Milan Vidmar (22 June 1885 – 9 October 1962) was a Slovenian electrical engineer, chess player, chess theorist, and writer. He was among the top dozen chess players in the world from 1910 to 1930 and in 1950, was among the inaugural recipients of the title International Grandmaster from FIDE. Vidmar was a specialist in power transformers and transmission of electric current.

Milan Vidmar

Early life, family, and education Edit

He was born in a middle-class family in Ljubljana, Austria-Hungary (now in Slovenia). He began to study mechanical engineering in 1902, and he graduated in 1907 at the University of Vienna. He got his doctor's degree in 1911 from the Technical faculty in Vienna. The study of electrical engineering at the Technical faculty did not begin until 1904, so Vidmar had to take special examinations in the field basics.

Between 1912 and 1913 he worked at the famous Ganz Works in Budapest as the assistant of Ottó Titusz Bláthy, one of the inventors and foremost experts on transformers which in turn became Vidmar's specialisation too.[1]

He was a professor at the University of Ljubljana, a member of the Slovene Academy of Arts and Sciences, and the founder of the Faculty of Electrical Engineering. Between 1928 and 1929 he was the 10th chancellor of the University of Ljubljana. In 1948 he established the Institute of Electrotechnics that now bears his name.[2]

Chess career Edit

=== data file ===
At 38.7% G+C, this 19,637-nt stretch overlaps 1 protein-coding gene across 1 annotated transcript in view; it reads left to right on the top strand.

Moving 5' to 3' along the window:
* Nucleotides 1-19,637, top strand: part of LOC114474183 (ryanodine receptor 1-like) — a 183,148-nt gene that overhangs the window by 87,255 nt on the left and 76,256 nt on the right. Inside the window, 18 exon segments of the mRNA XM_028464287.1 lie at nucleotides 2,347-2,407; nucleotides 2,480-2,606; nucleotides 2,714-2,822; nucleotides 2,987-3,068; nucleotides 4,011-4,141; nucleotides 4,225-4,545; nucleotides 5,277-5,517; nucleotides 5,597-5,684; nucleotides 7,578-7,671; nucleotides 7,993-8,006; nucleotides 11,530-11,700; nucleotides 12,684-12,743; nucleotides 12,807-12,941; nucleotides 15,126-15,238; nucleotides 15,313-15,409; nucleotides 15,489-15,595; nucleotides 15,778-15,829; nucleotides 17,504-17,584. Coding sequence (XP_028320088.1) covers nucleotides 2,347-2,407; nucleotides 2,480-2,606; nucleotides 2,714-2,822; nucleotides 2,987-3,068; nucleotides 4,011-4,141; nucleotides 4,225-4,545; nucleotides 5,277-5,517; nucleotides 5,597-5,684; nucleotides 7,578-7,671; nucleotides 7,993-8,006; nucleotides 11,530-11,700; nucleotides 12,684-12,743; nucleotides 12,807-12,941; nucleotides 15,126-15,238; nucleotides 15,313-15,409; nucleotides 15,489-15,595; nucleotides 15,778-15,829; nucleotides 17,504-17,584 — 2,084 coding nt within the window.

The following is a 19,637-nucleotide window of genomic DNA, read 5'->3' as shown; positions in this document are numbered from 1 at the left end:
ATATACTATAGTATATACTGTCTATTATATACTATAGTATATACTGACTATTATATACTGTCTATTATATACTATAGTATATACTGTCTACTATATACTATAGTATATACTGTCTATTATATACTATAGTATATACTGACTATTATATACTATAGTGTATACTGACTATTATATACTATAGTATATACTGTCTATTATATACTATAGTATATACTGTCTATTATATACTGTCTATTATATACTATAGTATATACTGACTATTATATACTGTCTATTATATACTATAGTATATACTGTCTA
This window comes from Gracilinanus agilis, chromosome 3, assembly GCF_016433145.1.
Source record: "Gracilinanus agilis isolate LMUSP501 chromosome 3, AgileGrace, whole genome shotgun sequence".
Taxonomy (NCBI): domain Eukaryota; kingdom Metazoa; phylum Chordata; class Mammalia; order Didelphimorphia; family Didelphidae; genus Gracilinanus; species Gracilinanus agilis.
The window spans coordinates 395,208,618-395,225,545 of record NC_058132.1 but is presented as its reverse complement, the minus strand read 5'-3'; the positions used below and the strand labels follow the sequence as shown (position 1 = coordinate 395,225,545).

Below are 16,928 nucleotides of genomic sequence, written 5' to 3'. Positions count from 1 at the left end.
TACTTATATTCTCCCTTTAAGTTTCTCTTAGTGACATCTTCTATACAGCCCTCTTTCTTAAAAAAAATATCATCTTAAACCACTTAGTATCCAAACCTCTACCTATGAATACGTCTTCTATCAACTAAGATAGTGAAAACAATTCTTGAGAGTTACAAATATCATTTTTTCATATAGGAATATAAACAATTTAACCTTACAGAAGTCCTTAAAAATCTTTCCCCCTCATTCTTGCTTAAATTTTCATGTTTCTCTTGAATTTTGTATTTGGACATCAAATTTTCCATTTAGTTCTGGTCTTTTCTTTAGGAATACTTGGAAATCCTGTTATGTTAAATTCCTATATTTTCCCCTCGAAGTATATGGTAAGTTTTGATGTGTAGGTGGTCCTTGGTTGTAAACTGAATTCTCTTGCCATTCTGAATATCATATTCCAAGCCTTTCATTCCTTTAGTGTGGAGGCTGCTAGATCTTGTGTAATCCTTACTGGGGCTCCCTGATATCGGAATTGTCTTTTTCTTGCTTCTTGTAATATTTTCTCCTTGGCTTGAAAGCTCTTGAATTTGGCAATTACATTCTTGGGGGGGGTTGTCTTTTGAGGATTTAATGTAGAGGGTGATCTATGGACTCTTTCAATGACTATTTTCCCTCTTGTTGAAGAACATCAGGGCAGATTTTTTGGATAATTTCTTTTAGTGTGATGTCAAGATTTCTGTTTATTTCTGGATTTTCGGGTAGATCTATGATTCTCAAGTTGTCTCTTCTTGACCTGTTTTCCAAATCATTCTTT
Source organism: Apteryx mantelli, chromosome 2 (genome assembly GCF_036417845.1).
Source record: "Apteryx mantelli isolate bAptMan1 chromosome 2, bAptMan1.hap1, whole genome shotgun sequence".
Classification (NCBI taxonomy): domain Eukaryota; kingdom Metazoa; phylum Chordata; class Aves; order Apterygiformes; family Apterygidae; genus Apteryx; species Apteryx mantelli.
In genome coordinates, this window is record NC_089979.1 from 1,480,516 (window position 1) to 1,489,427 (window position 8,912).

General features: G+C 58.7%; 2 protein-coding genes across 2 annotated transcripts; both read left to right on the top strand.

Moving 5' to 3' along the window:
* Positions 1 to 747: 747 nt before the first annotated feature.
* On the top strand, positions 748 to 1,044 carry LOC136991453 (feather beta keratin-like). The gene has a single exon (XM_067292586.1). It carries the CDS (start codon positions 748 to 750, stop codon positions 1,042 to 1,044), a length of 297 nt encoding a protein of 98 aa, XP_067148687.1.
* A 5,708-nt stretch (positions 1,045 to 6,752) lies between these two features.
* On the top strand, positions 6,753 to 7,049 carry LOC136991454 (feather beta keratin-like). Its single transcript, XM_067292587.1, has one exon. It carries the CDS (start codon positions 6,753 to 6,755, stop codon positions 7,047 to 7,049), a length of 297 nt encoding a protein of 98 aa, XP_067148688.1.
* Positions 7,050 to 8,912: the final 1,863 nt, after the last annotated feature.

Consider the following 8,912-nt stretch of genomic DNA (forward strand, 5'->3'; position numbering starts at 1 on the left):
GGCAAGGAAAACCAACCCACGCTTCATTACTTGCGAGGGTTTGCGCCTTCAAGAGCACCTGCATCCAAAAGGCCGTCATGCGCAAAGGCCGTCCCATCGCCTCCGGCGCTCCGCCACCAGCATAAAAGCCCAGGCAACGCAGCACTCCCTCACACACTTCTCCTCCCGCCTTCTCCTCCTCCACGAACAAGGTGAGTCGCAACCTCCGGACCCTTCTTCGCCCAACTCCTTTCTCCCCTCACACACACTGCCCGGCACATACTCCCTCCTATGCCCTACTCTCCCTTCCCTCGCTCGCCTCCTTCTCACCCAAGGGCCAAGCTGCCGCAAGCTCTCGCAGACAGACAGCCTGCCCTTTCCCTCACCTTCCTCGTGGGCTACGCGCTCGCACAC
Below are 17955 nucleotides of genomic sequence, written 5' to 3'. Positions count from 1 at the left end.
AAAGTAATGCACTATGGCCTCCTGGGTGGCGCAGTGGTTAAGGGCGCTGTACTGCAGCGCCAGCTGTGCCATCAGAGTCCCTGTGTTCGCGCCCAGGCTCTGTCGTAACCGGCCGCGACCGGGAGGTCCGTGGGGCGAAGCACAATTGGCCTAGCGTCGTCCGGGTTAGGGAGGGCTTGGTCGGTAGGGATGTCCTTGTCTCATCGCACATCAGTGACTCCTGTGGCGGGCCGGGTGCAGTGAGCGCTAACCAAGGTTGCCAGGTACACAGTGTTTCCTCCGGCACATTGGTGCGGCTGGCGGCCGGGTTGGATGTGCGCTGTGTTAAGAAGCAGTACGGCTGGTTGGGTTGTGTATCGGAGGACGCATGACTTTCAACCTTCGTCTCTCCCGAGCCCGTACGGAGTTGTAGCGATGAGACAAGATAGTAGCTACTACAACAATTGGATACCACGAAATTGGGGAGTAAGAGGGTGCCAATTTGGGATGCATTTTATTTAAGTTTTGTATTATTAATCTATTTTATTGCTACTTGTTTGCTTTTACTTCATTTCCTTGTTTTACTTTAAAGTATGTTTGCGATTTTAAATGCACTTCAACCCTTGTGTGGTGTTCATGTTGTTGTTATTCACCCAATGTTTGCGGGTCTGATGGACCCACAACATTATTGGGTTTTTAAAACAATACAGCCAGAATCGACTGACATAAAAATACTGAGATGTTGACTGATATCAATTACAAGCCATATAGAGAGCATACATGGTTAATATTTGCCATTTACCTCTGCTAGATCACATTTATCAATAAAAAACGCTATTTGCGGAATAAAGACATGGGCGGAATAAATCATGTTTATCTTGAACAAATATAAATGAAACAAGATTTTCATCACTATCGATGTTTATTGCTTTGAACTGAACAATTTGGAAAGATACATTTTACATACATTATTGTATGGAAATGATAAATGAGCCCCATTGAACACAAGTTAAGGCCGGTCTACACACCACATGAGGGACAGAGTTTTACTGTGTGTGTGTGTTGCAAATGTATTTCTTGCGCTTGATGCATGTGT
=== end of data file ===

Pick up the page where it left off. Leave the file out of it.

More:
Vidmar was also a top-class chess player, probably one of the best dozen players in the world from 1910 to 1930, all the while remaining an amateur. He was awarded the Grandmaster title by FIDE in 1950, when titles were introduced.

His successes include high places at some of the top chess tournaments of his time, e.g. sixth at Carlsbad 1907, third at Prague 1908, first at Gothenburg 1909 (the 7th Nordic Chess Championship), second at San Sebastián 1911 with Akiba Rubinstein behind José Raúl Capablanca, first at Budapest 1912, second at Mannheim 1914, first at Vienna and Berlin in 1918, second at Košice 1928, third at London 1922, shared first with Alexander Alekhine at Hastings 1925/26, third at Semmering 1926, fourth at New York 1927, fourth at London 1927, shared fifth at Carlsbad 1929, tied for 4–7th at Bled 1931, tied for 3–6th at Stuttgart 1939, second behind Max Euwe at Budapest 1940, first at Basel 1952.

Vidmar represented Yugoslavia in the Chess Olympiads of Prague 1931 (board one, 8½/16) and Stockholm 1935 (board one, 8½/14).[3]

Vidmar became an arbiter, earning the title of International Arbiter from FIDE, and was chief referee for the 1948 World Chess Championship in The Hague/Moscow.

Major writings Edit

Books on chess:

  • Pol stoletja ob šahovnici (Half a century at the chessboard) (Ljubljana 1951)
  • Šah (Chess)
  • Razgovori o šahu z začetnikom (Conversations on chess with a beginner)
  • in German, Goldene Schachzeiten (The Golden Times of Chess)


  • Transformatorji (Transformers)
  • Problemi prenosa električne energije (Problems of electric energy transmission)
  • Pogovori o elektrotehniki (Talking about electrotechnics)
  • Med Evropo in Ameriko (Between Europe and America)
  • augmented edition in German, Das Ende des Goldzeitalters (Berlin, 1942)
  • Moj pogled na svet (My view of the World)
  • Oslovski most (Pons asinorum) (Merkur, Ljubljana 1936)

Family Edit

His younger brother, Josip Vidmar, was an influential Slovenian literary critic and public intellectual; his son, Milan Vidmar, Jr. was an International Master of chess.

Tributes Edit

The Slovene Chess Federation organizes an international grandmaster tournament named the Milan Vidmar memorial.[4]

References Edit

  1. ^ Milan Vidmar. Central European Science Adventure.
  2. ^ "Elektroinštitut Milan Vidmar". Retrieved 8 April 2018.
  3. ^ "OlimpBase :: Men's Chess Olympiads :: Milan sr Vidmar". Retrieved 8 April 2018.
  4. ^ dr. Milan Vidmar memorial Tournaments, Slovenian chess federation

External links Edit